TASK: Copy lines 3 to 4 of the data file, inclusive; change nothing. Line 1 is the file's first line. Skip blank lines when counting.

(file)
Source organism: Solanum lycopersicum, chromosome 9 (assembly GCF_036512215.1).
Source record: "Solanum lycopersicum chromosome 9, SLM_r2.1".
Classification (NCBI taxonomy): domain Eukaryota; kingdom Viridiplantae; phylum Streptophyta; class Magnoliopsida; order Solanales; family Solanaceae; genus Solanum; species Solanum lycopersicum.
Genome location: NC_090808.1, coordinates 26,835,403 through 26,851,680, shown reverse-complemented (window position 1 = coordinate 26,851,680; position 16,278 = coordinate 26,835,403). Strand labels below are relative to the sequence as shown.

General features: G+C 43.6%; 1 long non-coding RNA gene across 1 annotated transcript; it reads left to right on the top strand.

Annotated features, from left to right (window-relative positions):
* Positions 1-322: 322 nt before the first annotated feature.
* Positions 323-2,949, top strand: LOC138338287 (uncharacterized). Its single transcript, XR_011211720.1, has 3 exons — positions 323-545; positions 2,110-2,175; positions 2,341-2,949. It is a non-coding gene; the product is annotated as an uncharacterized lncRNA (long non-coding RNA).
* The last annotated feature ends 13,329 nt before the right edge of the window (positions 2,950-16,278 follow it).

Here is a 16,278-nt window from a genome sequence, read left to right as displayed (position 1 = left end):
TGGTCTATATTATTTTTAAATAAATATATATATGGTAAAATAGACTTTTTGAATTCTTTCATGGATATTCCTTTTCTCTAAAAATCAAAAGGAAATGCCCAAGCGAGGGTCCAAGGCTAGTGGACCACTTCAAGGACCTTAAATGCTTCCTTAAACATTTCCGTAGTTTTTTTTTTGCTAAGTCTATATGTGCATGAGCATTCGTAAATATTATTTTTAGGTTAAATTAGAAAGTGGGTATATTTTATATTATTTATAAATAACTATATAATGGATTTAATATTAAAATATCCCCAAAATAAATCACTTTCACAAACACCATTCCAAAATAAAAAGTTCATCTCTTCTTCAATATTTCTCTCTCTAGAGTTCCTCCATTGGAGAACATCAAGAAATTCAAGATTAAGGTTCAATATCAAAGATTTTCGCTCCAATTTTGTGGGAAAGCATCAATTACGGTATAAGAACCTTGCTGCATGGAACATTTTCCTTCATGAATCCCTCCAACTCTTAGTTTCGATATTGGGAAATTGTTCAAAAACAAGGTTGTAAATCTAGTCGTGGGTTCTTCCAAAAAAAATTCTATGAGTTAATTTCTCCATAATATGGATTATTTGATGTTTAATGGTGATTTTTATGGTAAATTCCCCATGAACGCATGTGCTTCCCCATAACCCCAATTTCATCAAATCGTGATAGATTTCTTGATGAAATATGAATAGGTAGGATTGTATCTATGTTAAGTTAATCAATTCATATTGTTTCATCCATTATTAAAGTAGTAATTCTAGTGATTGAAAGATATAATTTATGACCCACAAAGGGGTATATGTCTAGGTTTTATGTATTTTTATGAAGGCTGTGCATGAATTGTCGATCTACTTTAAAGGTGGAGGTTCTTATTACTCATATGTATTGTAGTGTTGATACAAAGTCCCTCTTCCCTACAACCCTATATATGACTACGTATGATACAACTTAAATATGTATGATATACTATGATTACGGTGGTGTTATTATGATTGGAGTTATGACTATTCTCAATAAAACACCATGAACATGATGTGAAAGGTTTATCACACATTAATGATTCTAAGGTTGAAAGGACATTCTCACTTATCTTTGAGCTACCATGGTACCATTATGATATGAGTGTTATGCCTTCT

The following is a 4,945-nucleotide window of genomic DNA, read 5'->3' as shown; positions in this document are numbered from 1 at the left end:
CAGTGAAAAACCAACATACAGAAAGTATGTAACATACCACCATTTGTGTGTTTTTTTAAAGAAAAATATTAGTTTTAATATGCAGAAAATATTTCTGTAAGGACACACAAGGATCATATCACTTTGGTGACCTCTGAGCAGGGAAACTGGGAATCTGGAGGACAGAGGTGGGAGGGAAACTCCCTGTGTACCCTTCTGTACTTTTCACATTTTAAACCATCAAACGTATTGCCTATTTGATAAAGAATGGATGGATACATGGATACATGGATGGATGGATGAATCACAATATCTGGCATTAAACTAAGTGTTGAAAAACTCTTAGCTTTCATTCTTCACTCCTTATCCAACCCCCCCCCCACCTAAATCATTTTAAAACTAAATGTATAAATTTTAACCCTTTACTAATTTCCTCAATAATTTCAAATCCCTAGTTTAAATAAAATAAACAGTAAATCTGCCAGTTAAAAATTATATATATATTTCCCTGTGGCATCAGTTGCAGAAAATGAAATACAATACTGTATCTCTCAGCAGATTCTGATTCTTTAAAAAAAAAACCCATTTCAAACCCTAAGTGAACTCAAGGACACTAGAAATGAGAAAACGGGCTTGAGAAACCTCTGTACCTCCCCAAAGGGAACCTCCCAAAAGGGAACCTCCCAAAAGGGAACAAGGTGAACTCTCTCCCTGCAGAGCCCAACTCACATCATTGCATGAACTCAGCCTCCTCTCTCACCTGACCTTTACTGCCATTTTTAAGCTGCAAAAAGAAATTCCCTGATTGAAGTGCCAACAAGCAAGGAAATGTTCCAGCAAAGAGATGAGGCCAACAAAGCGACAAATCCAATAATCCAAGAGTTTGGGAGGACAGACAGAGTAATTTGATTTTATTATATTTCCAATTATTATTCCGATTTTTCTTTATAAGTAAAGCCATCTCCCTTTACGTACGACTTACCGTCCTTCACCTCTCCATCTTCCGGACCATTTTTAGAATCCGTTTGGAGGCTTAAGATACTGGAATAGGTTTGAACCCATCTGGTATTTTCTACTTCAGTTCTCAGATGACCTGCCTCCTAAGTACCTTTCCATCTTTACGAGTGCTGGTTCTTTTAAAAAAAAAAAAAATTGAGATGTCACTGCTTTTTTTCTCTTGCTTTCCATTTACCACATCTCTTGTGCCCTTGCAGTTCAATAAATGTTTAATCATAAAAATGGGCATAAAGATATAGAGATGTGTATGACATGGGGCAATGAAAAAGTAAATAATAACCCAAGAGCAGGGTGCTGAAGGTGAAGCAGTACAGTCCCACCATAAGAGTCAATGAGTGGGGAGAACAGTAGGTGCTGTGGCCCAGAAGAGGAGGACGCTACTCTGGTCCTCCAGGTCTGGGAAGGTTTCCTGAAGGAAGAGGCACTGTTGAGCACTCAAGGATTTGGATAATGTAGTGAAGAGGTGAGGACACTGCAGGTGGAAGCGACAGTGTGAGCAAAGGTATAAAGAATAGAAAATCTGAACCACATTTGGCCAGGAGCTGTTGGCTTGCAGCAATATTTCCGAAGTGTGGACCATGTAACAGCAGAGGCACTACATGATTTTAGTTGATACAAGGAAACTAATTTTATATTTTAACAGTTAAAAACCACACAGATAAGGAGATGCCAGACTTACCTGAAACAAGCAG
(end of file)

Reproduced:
Classification (NCBI taxonomy): domain Eukaryota; kingdom Viridiplantae; phylum Streptophyta; class Magnoliopsida; order Solanales; family Solanaceae; genus Solanum; species Solanum lycopersicum.
Genome location: NC_090808.1, coordinates 26,835,403 through 26,851,680, shown reverse-complemented (window position 1 = coordinate 26,851,680; position 16,278 = coordinate 26,835,403). Strand labels below are relative to the sequence as shown.